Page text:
Opeth’s basking in a new renaissance with me in light of news of an 11th record dropping this June, and in this opportunity beforehand I want to address their last record Heritage. Finally, Åkerfeldt banished the arid death metal vocals; so obvious in retrospect, he’d been threatening to do so for years. Damnation remains No.2 behind Blackwater Park for most fans, while No.1 for many others, so we know we’re keen. I’ve been listening back to 2010’s Live in Concert at the Royal Albert Hall and Opeth gave a definitive career performance, and oh fans be pleased, Mikael can belch out those signature gutterals like he’s twenty again… but it isn’t 1995 anymore. In a changing modern world where information reigns, there’s constant surveilance, and scrutiny is habitualised, it makes a producer of a creative art want to be understood: clarity in growling is paradoxical. I’ve often held the conclusion a poor lyricist can hide behind a wall of growls. Hell, there’s so many throwback Schuldiner imitators in the marketplace do any equate to the power of what he said other than just how he said it, even 15 years after the fact?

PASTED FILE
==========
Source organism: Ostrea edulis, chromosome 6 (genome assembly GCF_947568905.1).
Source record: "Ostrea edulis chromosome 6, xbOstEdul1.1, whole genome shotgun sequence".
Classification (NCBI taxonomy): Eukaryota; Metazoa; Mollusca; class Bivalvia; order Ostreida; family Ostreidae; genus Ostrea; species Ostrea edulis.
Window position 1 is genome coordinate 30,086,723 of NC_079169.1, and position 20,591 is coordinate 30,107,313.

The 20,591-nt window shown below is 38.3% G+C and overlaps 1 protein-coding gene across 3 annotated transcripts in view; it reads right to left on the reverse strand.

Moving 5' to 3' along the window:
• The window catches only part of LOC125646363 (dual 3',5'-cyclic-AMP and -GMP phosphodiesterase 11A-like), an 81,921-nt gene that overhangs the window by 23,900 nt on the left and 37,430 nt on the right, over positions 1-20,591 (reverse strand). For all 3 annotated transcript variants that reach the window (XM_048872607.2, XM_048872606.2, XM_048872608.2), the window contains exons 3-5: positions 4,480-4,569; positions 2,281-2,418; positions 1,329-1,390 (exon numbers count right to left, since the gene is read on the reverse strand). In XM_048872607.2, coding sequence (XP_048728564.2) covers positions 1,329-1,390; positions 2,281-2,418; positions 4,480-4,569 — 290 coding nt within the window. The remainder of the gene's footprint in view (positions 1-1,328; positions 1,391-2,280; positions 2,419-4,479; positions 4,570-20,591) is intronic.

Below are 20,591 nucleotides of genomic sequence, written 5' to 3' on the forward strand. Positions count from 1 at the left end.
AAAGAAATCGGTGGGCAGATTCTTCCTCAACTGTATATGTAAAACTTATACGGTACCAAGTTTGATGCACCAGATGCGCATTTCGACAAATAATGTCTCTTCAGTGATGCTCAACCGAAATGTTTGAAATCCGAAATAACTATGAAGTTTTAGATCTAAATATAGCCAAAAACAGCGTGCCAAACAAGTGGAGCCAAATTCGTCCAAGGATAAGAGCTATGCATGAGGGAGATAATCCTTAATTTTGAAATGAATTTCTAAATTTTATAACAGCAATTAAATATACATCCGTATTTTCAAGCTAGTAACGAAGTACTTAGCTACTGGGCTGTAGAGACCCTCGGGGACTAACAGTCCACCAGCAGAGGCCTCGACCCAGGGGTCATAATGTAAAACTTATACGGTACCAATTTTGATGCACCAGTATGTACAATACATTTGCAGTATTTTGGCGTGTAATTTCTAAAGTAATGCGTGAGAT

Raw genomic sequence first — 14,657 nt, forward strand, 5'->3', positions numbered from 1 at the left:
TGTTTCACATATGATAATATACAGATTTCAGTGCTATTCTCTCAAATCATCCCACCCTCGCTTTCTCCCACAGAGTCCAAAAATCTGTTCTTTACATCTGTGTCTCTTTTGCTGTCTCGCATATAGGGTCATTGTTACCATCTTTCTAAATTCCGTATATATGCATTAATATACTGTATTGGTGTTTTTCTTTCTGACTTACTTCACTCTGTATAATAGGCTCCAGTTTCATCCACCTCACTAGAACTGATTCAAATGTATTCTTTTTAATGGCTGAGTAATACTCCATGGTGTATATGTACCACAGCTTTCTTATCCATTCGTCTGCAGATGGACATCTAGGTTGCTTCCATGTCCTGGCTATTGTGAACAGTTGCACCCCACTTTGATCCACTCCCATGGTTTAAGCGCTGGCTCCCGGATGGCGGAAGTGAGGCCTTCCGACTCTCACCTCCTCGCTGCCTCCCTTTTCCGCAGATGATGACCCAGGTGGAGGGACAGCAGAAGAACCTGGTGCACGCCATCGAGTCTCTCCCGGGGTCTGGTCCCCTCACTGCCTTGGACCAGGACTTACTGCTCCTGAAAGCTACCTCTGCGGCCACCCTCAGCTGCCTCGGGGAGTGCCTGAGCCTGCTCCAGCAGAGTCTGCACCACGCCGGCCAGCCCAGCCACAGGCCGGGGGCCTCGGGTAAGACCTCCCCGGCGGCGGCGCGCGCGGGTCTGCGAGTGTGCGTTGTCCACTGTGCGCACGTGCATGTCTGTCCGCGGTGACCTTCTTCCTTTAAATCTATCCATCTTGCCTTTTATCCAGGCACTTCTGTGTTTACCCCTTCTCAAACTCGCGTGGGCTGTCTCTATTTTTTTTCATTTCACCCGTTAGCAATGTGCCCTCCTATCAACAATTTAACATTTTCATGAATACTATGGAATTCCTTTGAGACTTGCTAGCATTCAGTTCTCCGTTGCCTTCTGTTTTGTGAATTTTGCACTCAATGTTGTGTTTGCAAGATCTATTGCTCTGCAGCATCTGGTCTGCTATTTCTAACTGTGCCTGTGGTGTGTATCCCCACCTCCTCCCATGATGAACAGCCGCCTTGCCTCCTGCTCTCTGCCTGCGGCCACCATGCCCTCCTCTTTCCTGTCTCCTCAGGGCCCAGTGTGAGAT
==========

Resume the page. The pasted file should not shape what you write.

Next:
Heritage is a head first plunge into Åkerfeldt’s desire to make that heavy sinister sounding record he’s been after, a word that often comes up with him in interviews, ssssinissssster… These promoted clean vocals enact as compère here stepping the listener through a Master & Margerita-style ball, a hellish and extravagant occasion, there’s no crunch in the guitar attack, this is a delicate affair for softly spoken words, sidewinding hexes with intricate arpeggioed acoustics keeping the tense asymmetrical dance rotating. Mikael then croons and praises while burrowing beneath the omnipresent strings or soars above those undulating bell-bottom riffs that dredge the floor of the lava and muck surging underfoot. The entire record or affair leaves one with an unshakable dread of those unforeseen consequences we hide in the corner of our eyes.